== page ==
KANDAHAR, Afghanistan — The attack this week on a major Afghan police base in Kandahar that killed nine — including three American soldiers — was the best planned and most advanced that U.S. soldiers who fought it off have seen in the past year, U.S. military officials said Thursday.
"It was definitely well-planned and coordinated much better than anything we've seen before," said Capt. Steven J. Davis, 26, of Lansing, Mich., as U.S. and Afghan forces worked to repair the damage. His unit, the 82nd Airborne's 508 Parachute Infantry Regiment, based at Fort Bragg, N.C., arrived about a year ago.
The assault began Tuesday night when at least three attackers blew up the rear wall of the elite police compound in a Taliban-saturated part of Kandahar. Although it was initially thought to be a car bomb, Davis said explosives planted alongside the compound wall caused the first blast.
As Afghan and American forces inside the base rushed to fend off the attack, Taliban fighters fired rocket-propelled grenades and machine guns during a half-hour battle that killed three American soldiers, one Afghan police officer and five Afghans working with the U.S.-led coalition forces, NATO officials said.
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The assault — which involved at least three Taliban suicide bombers — was the latest in a series of well-planned Taliban strikes that are forcing American and Afghan forces to adapt.
In the past two months, Taliban fighters have used similar tactics to hit major coalition military bases in Kandahar, Bagram and Jalalabad.
"Obviously we are going towards these fairly sophisticated complex attacks," said Sami Kovanen, senior information analyst for Indicium Consulting, a Kabul-based research firm that analyzes trends in the Afghan war.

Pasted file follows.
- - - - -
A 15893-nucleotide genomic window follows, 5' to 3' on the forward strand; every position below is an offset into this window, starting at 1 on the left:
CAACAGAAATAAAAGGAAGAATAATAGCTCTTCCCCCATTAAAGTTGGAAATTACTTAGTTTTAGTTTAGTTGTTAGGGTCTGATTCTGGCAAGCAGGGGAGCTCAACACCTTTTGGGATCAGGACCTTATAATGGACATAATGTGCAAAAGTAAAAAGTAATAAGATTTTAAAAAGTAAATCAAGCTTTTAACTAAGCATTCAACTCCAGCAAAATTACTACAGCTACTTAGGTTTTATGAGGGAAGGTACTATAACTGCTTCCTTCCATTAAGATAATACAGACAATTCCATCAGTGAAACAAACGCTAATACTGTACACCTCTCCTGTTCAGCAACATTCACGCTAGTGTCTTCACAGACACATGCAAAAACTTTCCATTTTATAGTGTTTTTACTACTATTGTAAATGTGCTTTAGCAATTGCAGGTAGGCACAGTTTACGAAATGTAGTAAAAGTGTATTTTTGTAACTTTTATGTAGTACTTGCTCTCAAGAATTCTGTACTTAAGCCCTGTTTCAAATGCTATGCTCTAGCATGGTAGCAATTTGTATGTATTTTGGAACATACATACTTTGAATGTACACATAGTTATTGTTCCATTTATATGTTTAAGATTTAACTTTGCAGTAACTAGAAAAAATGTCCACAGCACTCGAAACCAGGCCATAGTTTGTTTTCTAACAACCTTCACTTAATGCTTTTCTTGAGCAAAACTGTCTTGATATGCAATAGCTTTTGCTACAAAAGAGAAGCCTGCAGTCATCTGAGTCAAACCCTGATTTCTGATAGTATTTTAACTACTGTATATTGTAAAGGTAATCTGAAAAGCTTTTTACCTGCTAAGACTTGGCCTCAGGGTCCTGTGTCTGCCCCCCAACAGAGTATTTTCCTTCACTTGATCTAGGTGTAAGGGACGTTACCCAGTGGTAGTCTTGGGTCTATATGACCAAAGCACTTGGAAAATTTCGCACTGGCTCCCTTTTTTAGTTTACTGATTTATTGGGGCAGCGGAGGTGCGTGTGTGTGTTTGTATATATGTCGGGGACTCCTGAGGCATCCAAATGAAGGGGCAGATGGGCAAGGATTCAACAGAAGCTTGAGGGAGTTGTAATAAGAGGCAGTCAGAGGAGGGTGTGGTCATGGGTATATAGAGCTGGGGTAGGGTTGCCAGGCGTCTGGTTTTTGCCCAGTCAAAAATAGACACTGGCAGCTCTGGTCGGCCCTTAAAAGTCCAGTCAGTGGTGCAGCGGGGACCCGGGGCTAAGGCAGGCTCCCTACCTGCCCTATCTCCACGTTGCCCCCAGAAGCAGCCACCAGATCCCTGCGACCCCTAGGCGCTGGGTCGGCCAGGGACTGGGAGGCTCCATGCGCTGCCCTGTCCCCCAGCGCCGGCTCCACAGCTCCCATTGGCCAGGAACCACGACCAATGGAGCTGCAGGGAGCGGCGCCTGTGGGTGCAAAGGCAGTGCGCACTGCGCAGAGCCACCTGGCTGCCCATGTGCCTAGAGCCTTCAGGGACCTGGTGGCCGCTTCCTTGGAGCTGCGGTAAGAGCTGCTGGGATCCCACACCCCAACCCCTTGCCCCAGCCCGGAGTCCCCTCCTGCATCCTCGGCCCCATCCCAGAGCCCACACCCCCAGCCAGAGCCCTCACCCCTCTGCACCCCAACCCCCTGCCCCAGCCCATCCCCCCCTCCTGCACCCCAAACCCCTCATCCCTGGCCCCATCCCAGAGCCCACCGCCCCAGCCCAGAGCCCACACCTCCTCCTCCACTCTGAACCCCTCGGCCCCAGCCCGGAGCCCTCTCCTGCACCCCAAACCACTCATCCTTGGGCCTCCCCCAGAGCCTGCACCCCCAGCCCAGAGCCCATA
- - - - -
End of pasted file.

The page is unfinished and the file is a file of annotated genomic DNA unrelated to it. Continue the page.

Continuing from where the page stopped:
Tuesday's target was a burgeoning base housing members of the Afghan National Civil Order Police, an elite unit dispatched to Kandahar to set up a new ring of checkpoints around Kandahar city.
The checkpoints had been operating about two weeks when the Taliban hit the central command base.
"It's very difficult, unless you are on an island, to lock down a city," Davis said. "What we've done is take away their main routes of entry and forced them into more open areas. I wouldn't say that we're going to eradicate all enemy presence in Kandahar city, but the SRPF (security ring protection force) is providing an immediate and lasting increase to security here."
Davis praised the elite Afghan force for responding quickly to the attack and coordinating with American forces to fend off the persistent Taliban assault.
As the summer unfolds, battles in and around Kandahar are expected to escalate. U.S.-led forces are gradually clamping down on Taliban-controlled areas as they try to support American-backed Afghan politicians.
Sen. Carl Levin, D-Mich, the chairman of the Senate Armed Services Committee, said Wednesday that the operation to clear the area of insurgents will take place at the end of July and early August and involve some 10,000 troops altogether — 5,160 from the Afghan 205th corps and 4,430 with the U.S.-led International Security Assistance Force (ISAF).
That effort has been hobbled by another persistent Taliban tactic: Murder and intimidation.
The assassination campaign continued Thursday as gunmen shot dead a tribal elder in Kandahar city, officials said. At the same time, Afghan leaders called on the Taliban to release five Health Ministry workers kidnapped in Kandahar province on Wednesday.
Among the victims of the campaign was 24-year-old Mohammed Ibrahim, who was shot 36 times and hanged by the Taliban in March because his brother works as an interpreter for Western forces, friends and family said Thursday.
"If the Americans leave, things will get worse," said Ibrahim's 70-year-old father, Ghulam Sakhi, said Thursday.
Sakhi lives in an Afghan no-man's-land between the Afghan base that came under attack this week and sprawling orchards on the outskirts of Kandahar where the Taliban roam freely.
Two Afghan police posts overlook the contested orchards. However, Sakhi said that they rarely challenge Taliban fighters who routinely set up temporary checkpoints within a few hundred yards of the Afghan forces.
"They can't protect us," he said. "They just stay in their posts."
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